After so many stories that take place in societies based to a greater or lesser degree on pre-Industrial Western society, Mary Soon Lee takes us to a China that never was in "Shen's Daughter." Intelligent and curious, Wai Suan is a misfit in a world where daughters are expected to be demure to the point of social invisibility. But when one of the emperor's advisors offers her the opportunity to take the place of an imperial princess who has refused the marriage made for her to cement a peace with a neighboring nation, she grabs it with both hands, even when it means switching bodies with a complete stranger.
When she tells us that the distant nation's people are a race of monsters, we smile and nod, knowing that of course insular peoples often regard the Other thusly. But when her training is complete and they arrive for the betrothal ceremony, we discover that yes, they really do have horns and hooves. Literally -- this is a world in which humanity is not the sole rational species. However monstrous their physical appearance may be, these people are not complete monsters in the social and moral sense. Far from it, they actually value intelligence and will in females, and suddenly Wai Suan's chiefmost flaw becomes a surprising asset.
I was rather surprised by Phyllis Ann Karr's "The Robber Girl, the Strangers, and Ole Lukoie." Normally MZB was quite adamant in her dislike of rogue characters, particularly the sort that cheerfully committed the sorts of crimes that would make us not want them moving in a society we share. While she wasn't rigid about demanding that every single character be strictly law-abiding -- she did acknowledge the existence of tyrants and the moral legitimacy of resisting them -- she strongly preferred that characters be at least chaotic good with a strong emphasis on the good part, making clear that they are breaking the laws of the land only in pursuit of a higher good. But in the very first sentence the first-person narrator cheerfully informs the reader that she and her buddy Half-Ear (who got that way because she bit off the rest) murdered a farmer and kidnapped a little girl. Not because he was an abusive parent or a nasty boss who mistreated his day laborers, or otherwise needed taking down, but just for the heck of it.
I'm even more astonished to have Frostflower and Thorn suddenly show up after open references to Copenhagen and to Christianity -- I was always under the impression that the Frostflower and Thorn books belonged in a completely different world, in which familiar places and religions either never existed or belonged to an era now forgotten. However, there was some mention of traveling between worlds, so it's possible that they crossed worlds as a result of some magic that wasn't made sufficiently clear because of the first-person narrative voice. However, what really got to me was the ending -- after Frostflower has rescued the little girl and removed the memory-wipe spell the witch put on her, she turns around and takes away the girl's memories of her time with the witch. Blurring or dimming them until the girl's grown up enough to process them I could understand, but simply yanking them out of her head lowers Frostflower to the same level as the witch -- and worse, gives her actions the overtones of that condescending "we'll decide what's good for you and you'll like it if you know what's good for you" that I see so often in dealings with children, buttressed with "it's all right for us to do it, because we're the good guys."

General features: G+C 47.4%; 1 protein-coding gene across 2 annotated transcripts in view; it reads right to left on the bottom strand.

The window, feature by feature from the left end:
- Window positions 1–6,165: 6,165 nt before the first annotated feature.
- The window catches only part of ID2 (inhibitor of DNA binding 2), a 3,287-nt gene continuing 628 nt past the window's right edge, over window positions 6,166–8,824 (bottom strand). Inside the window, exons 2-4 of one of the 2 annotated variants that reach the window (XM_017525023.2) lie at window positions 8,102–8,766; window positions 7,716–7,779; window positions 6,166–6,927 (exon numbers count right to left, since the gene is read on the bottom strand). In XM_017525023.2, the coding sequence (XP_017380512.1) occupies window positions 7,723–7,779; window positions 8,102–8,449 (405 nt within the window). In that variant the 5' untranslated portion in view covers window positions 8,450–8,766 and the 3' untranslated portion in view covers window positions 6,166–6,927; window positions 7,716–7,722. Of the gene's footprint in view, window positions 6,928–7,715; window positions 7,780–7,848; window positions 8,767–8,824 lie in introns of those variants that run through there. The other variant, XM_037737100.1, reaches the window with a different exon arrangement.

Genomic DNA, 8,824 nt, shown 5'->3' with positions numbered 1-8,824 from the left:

After this very disturbing story, I have to say that George Barr's "Too In the Morning" manages to hit the right notes, dealing as it does with a lovely young woman who wants so badly to be a sorceress -- except that she seems to always do everything to excess. A simple spell to fill a room with the perfume of roses instead crams it with the flowers themselves: blooms, stems, thorns and all. So she leaves magic school, and although her beauty catches the king's eye and she becomes a queen beloved to all (even her works of charity and justice are done to excess), she still longs to be a sorceress. And then one day her royal husband's realm is threatened by an enemy for which a little excess may well be just what the doctor ordered.
The last story in this volume is "The Song of the Stones," another of Diana L. Paxson's stories of Bera, now Voelva in her own right after the passing of her elderly mentor Groa. Invading Scots are threatening their lands, and she has to find a way to defeat them so they won't just keep trying over and over again.
However, it is not the final item. That honor belongs to the text of the homily given at MZB's funeral by the Rev. C. Robbins Clark, the Episcopalian minister at the church to which she belonged. It is a brief but profound meditation on the role of MZB's life in the lives of those she inspired, drawing upon the Gospel text of the woman who bathed Jesus' feet in costly perfume.
Table of Contents
- Introduction by Elizabeth Waters and Ann Sharp
- "Bread and Arrows" by Deborah J. Ross
- "Mermaid Offerings" by Linda J. Dunn
- "Blood Will Tell" by Dorothy J. Heydt
- "Mairi's Wine" by Mara Gray
- "The Mask of Medusa's Daughter" by Kathryn J. Brown
- "The Sorcerer of Rasston" by Patricia Duffy Novak
- "Legacy" by Lisa Deason
- "The Last Swan Princess" by Patricia Sayre McCoy
- "Swordtongue" by Anne Cutrell
- "Leaves of Iron" by Cynthia McQuillin
- "The Challenge" by Richard Calantropio
- "Celtic Beauty" by Winifred Phillips
- "Late Blooming" by Margaret L. Carter
- "Swords for Teeth, Mirrors for Eyes" by Charles M. Saplak
- "Shen's Daughter" by Mary Soon Lee
- "The Robber Girl, the Strangers and Ole Lukoie" by Phyllis Ann Karr
- "Too in the Morning" by George Barr
- "The Song of the Stones" by Diana L. Paxson
- "Homily" by the Rev. C. Robbins Clark
Review posted May 20, 2010.